Aug. 27 (Bloomberg) -- Brent crude rose to its highest level in six months after the U.S. said it will hold Syria’s government accountable for the use of chemical weapons, while Libya’s production slumped amid protests.
Futures climbed as much as 1.7 percent in London. The evidence is “undeniable” that Bashar al-Assad’s government used toxic weapons against residents of a Damascus suburb, U.S. Secretary of State John Kerry said. Libya’s National Oil Corp. said output may have dropped below 200,000 barrels a day, the lowest since the 2011 uprising against Muammar Qaddafi.
“Geopolitical turmoil and supply risks” are supporting prices, said Eugen Weinberg, head of commodities research at Commerzbank AG in Frankfurt. “The situation in the Middle East seems to be escalating, especially as the prospect of military action by the West in Syria has increased.”
Brent for October settlement jumped as much as $1.87 to $112.60 a barrel on the ICE Futures Europe exchange, the highest since Feb. 28, and was at $112.51 as of 12:59 p.m. London time. The volume of all futures traded was about 25 percent above the 100-day average. The European benchmark crude was at a premium of $4.50 to West Texas Intermediate, compared with $4.81 yesterday.
WTI for October delivery climbed as much as $2.22 to $108.14 in electronic trading on the New York Mercantile Exchange. The contract dropped 50 cents to $105.92 yesterday. Prices have gained 18 percent this year.
President Barack Obama will hold the Syrian government accountable for the “indiscriminate slaughter” of its own people with chemical weapons last week, Kerry said yesterday. Obama hasn’t decided whether the U.S. will take military action in Syria, according to an administration official who asked for anonymity to discuss internal deliberations.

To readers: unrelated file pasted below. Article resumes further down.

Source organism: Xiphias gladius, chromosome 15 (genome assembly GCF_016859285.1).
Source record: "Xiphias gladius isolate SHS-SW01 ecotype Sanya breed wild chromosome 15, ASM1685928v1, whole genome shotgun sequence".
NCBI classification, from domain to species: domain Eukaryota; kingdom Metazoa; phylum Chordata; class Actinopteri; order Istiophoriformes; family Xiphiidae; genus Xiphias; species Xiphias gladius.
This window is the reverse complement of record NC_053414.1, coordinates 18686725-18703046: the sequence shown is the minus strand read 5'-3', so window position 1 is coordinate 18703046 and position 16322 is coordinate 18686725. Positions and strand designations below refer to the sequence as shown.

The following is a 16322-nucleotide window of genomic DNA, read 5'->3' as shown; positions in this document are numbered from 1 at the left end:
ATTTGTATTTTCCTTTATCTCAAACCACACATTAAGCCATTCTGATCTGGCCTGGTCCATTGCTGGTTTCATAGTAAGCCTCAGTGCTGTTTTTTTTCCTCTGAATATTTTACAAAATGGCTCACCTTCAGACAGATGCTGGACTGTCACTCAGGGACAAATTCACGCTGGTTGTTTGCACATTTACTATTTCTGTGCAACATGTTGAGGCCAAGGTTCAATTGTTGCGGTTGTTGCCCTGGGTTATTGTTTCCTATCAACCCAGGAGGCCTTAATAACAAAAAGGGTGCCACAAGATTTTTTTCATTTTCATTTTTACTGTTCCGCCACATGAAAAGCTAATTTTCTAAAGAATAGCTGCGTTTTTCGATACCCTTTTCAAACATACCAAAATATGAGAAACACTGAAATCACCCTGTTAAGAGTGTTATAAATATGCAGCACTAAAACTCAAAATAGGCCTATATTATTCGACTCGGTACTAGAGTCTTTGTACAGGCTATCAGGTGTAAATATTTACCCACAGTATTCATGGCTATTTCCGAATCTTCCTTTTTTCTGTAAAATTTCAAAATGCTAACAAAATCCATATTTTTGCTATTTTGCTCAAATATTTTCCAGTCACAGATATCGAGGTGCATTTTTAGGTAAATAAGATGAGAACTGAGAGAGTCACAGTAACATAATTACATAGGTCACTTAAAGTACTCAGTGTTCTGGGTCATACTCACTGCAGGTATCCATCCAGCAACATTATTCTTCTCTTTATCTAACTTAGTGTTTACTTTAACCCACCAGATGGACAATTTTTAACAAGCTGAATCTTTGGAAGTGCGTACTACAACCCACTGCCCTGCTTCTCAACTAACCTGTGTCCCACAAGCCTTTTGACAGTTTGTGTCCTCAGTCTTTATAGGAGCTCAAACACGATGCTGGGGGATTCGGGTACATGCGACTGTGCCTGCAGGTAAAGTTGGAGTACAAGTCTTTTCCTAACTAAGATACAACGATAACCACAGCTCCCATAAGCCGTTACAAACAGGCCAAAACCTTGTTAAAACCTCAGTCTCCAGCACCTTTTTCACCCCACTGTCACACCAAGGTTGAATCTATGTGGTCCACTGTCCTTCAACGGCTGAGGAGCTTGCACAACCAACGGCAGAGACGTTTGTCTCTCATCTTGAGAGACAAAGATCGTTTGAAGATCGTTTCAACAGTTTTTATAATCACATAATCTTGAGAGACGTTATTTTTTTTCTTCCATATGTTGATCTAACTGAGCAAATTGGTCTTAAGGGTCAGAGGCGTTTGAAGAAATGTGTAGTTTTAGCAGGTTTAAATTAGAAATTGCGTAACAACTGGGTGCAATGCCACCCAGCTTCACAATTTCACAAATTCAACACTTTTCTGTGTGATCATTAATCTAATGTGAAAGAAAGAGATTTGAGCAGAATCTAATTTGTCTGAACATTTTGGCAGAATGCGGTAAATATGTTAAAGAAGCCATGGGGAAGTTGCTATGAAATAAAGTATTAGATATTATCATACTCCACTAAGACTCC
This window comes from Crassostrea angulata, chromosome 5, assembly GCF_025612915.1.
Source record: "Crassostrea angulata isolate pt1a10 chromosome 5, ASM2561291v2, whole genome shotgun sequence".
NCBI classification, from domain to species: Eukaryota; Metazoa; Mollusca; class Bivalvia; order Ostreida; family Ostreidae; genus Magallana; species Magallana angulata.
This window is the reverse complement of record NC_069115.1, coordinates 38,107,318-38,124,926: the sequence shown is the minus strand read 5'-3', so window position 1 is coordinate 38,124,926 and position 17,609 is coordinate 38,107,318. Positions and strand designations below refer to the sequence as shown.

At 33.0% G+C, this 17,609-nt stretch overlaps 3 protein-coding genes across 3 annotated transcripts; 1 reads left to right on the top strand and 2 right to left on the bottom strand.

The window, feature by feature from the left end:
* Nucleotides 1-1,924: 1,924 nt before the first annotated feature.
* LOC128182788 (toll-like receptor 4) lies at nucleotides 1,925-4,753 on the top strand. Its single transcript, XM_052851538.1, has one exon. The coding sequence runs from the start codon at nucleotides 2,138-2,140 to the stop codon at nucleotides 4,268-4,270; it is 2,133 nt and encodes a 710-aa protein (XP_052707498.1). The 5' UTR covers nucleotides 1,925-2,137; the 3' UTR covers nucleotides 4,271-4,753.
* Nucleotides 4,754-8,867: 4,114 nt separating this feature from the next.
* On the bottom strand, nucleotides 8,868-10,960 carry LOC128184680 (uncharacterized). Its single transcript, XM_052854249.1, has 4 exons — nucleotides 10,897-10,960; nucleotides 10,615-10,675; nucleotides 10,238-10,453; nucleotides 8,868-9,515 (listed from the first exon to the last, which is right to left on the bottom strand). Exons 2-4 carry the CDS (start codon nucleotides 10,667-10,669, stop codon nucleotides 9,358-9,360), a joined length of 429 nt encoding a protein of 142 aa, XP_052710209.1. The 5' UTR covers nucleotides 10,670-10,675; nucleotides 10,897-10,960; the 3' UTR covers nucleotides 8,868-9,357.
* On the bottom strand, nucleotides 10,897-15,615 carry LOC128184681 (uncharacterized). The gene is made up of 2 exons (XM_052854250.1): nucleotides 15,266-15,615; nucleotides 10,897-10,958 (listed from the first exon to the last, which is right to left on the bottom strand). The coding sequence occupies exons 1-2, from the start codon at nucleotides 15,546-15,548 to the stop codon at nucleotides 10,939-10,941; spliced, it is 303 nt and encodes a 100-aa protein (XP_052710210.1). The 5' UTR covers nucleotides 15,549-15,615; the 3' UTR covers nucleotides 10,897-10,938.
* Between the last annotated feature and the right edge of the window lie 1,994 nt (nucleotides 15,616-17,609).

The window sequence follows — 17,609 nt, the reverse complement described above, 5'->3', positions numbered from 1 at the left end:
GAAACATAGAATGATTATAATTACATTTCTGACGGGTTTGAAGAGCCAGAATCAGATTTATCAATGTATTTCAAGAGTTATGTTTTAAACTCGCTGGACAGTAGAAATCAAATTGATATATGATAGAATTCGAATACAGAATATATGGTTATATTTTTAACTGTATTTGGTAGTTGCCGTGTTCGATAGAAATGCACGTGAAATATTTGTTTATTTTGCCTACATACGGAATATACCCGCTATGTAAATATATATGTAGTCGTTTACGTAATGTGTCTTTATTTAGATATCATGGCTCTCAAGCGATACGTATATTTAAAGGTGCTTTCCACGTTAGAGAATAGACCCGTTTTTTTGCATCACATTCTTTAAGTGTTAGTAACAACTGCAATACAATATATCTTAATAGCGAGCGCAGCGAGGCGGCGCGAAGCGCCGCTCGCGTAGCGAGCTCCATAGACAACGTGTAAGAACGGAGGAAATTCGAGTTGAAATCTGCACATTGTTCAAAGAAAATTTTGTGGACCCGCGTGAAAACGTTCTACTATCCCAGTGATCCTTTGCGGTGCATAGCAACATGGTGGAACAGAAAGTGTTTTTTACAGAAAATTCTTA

U.K. Foreign Secretary William Hague said yesterday that Britain is convinced Assad was behind the Aug. 21 attack in Ghouta, outside Damascus, and that there was agreement with the U.S. and France on the need to respond. The U.K. government plans to decide today whether to recall Parliament and seek approval for taking action, said a person familiar with the discussions who asked not to be identified.
The Middle East accounted for 35 percent of global oil output in the first quarter of this year, according to data from the International Energy Agency.
Libya’s El Feel, or elephant, oil field was halted by protesters last night, National Oil Corp. Chairman Nuri Berruien said today in an interview in Tripoli. The North African nation’s export capability has been crippled since members of the Petroleum Facilities Guard seized control of terminals last month to press for better working conditions.
Crude inventories in the U.S., the world’s largest oil consumer, probably rose by 700,000 barrels last week, the first increase in four weeks, according to the median estimate of nine analysts surveyed by Bloomberg. The Energy Information Administration, the Energy Department’s statistical unit, is scheduled to release its weekly report tomorrow.
Refiners are expected to have cut average operating rates by 0.2 percentage point, the survey showed. Gasoline stockpiles fell by 1.25 million barrels in the week ended Aug. 23, according to the survey. Distillate supplies, including heating oil and diesel, are expected to have gained by 500,000 barrels.
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